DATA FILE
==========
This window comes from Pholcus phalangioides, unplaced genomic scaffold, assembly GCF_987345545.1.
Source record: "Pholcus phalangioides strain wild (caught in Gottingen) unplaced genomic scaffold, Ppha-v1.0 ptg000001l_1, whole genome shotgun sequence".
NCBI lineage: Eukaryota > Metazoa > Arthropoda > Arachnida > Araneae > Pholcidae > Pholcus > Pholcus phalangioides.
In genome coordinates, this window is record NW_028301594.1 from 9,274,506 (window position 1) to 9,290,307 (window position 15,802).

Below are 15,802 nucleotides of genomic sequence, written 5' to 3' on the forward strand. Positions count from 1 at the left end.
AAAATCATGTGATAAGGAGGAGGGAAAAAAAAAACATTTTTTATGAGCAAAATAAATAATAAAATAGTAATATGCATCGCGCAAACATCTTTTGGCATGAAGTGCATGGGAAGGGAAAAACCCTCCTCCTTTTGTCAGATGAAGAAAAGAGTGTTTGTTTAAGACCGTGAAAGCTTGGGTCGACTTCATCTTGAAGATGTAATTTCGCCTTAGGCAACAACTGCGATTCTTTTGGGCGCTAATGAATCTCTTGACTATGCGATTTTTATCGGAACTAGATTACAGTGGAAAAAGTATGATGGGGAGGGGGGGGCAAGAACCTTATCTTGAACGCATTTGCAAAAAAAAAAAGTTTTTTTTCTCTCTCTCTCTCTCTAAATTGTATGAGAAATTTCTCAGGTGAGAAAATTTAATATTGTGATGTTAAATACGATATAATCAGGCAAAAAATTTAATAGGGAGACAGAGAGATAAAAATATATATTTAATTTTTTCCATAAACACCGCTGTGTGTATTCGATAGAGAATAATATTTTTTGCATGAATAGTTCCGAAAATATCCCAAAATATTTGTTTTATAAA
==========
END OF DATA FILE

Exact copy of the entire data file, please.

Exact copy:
This window comes from Pholcus phalangioides, unplaced genomic scaffold, assembly GCF_987345545.1.
Source record: "Pholcus phalangioides strain wild (caught in Gottingen) unplaced genomic scaffold, Ppha-v1.0 ptg000001l_1, whole genome shotgun sequence".
NCBI lineage: Eukaryota > Metazoa > Arthropoda > Arachnida > Araneae > Pholcidae > Pholcus > Pholcus phalangioides.
In genome coordinates, this window is record NW_028301594.1 from 9,274,506 (window position 1) to 9,290,307 (window position 15,802).

Below are 15,802 nucleotides of genomic sequence, written 5' to 3' on the forward strand. Positions count from 1 at the left end.
AAAATCATGTGATAAGGAGGAGGGAAAAAAAAAACATTTTTTATGAGCAAAATAAATAATAAAATAGTAATATGCATCGCGCAAACATCTTTTGGCATGAAGTGCATGGGAAGGGAAAAACCCTCCTCCTTTTGTCAGATGAAGAAAAGAGTGTTTGTTTAAGACCGTGAAAGCTTGGGTCGACTTCATCTTGAAGATGTAATTTCGCCTTAGGCAACAACTGCGATTCTTTTGGGCGCTAATGAATCTCTTGACTATGCGATTTTTATCGGAACTAGATTACAGTGGAAAAAGTATGATGGGGAGGGGGGGGCAAGAACCTTATCTTGAACGCATTTGCAAAAAAAAAAAGTTTTTTTTCTCTCTCTCTCTCTCTAAATTGTATGAGAAATTTCTCAGGTGAGAAAATTTAATATTGTGATGTTAAATACGATATAATCAGGCAAAAAATTTAATAGGGAGACAGAGAGATAAAAATATATATTTAATTTTTTCCATAAACACCGCTGTGTGTATTCGATAGAGAATAATATTTTTTGCATGAATAGTTCCGAAAATATCCCAAAATATTTGTTTTATAAA